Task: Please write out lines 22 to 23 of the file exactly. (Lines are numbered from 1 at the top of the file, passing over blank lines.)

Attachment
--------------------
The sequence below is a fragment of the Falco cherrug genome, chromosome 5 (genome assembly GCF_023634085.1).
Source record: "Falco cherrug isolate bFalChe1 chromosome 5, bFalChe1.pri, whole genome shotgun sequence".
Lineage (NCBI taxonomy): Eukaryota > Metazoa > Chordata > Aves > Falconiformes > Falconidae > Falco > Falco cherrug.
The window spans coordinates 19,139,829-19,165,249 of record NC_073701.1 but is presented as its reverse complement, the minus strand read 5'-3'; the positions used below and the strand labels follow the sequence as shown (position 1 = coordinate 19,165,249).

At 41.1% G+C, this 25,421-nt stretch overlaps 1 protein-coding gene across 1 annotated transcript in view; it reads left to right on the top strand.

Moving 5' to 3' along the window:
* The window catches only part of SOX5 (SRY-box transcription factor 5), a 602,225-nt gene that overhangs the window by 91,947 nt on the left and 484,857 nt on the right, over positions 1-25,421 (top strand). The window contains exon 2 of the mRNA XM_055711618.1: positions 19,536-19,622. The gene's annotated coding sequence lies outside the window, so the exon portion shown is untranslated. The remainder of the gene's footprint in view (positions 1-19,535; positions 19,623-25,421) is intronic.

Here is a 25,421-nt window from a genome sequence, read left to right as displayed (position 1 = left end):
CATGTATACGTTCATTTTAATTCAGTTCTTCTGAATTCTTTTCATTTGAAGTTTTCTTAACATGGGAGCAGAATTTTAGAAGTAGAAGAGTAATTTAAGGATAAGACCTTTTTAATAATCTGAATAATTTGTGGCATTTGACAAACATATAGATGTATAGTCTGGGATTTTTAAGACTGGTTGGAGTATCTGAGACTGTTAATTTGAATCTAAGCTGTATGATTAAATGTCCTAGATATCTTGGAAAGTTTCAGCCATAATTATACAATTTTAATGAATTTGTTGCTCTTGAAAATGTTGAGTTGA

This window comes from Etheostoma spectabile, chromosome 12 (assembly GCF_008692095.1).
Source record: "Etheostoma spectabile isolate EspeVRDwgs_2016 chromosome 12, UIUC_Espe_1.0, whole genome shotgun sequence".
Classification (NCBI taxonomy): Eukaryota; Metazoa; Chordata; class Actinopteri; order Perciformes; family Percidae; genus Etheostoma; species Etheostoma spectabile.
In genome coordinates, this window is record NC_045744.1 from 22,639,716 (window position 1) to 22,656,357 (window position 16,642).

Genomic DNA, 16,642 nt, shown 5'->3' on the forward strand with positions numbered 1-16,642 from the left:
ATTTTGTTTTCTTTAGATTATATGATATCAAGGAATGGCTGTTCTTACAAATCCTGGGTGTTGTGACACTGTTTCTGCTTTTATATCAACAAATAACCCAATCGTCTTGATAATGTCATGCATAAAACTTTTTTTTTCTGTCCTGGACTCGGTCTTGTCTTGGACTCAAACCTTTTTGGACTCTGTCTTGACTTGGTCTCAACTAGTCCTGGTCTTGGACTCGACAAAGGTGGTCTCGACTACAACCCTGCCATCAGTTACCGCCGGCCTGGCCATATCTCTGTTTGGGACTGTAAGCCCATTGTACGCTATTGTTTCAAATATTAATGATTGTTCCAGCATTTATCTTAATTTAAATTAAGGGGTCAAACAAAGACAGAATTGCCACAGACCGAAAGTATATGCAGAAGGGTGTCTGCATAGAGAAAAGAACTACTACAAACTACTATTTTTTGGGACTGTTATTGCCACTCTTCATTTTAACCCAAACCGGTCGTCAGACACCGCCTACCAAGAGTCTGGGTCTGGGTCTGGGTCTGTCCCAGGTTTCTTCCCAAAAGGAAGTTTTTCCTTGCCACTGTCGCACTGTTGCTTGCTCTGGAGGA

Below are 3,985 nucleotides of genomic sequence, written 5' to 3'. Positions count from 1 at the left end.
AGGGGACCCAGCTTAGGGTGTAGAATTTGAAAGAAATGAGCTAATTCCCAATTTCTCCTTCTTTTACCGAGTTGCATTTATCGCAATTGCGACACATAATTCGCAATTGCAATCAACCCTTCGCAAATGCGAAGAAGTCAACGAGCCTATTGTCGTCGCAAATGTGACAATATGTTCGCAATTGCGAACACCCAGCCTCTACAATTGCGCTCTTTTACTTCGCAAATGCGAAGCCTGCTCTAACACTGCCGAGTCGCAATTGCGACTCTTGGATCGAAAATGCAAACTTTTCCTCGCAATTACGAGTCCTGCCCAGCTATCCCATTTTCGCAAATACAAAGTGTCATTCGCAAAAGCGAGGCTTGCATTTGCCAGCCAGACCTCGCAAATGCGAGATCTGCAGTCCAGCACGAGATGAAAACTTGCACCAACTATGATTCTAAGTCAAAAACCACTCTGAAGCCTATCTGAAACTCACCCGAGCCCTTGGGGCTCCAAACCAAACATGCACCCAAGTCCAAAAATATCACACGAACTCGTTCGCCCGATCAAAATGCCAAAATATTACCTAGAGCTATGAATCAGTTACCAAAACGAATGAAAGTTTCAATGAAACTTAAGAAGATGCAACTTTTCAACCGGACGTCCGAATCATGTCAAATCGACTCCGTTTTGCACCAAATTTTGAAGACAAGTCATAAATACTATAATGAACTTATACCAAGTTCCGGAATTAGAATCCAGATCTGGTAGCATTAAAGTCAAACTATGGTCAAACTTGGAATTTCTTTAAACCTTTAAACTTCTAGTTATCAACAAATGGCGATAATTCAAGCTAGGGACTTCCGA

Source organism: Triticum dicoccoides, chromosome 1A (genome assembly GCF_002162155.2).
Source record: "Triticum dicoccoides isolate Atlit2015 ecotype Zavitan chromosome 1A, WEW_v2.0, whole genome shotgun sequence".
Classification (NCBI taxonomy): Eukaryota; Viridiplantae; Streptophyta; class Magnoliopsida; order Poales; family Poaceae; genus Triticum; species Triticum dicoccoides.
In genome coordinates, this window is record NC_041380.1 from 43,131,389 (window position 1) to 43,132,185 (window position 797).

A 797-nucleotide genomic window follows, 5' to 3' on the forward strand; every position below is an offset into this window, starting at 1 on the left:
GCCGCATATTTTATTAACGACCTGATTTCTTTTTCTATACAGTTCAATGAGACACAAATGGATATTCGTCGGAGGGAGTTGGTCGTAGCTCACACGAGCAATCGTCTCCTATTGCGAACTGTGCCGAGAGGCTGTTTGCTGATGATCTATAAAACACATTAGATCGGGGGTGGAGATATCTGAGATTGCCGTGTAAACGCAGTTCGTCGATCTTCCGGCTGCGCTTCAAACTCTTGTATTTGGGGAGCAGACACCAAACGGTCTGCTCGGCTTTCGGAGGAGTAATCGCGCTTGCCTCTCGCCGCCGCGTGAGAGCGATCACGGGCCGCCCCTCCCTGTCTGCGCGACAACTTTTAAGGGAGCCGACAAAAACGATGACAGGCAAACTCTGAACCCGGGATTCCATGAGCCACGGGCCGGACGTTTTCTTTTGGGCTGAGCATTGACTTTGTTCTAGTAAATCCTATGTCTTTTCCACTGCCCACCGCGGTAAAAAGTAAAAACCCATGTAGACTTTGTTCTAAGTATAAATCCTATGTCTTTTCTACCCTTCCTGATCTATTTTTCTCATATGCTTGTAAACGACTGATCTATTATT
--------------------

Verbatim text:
A 797-nucleotide genomic window follows, 5' to 3' on the forward strand; every position below is an offset into this window, starting at 1 on the left:
GCCGCATATTTTATTAACGACCTGATTTCTTTTTCTATACAGTTCAATGAGACACAAATGGATATTCGTCGGAGGGAGTTGGTCGTAGCTCACACGAGCAATCGTCTCCTATTGCGAACTGTGCCGAGAGGCTGTTTGCTGATGATCTATAAAACACATTAGATCGGGGGTGGAGATATCTGAGATTGCCGTGTAAACGCAGTTCGTCGATCTTCCGGCTGCGCTTCAAACTCTTGTATTTGGGGAGCAGACACCAAACGGTCTGCTCGGCTTTCGGAGGAGTAATCGCGCTTGCCTCTCGCCGCCGCGTGAGAGCGATCACGGGCCGCCCCTCCCTGTCTGCGCGACAACTTTTAAGGGAGCCGACAAAAACGATGACAGGCAAACTCTGAACCCGGGATTCCATGAGCCACGGGCCGGACGTTTTCTTTTGGGCTGAGCATTGACTTTGTTCTAGTAAATCCTATGTCTTTTCCACTGCCCACCGCGGTAAAAAGTAAAAACCCATGTAGACTTTGTTCTAAGTATAAATCCTATGTCTTTTCTACCCTTCCTGATCTATTTTTCTCATATGCTTGTAAACGACTGATCTATTATT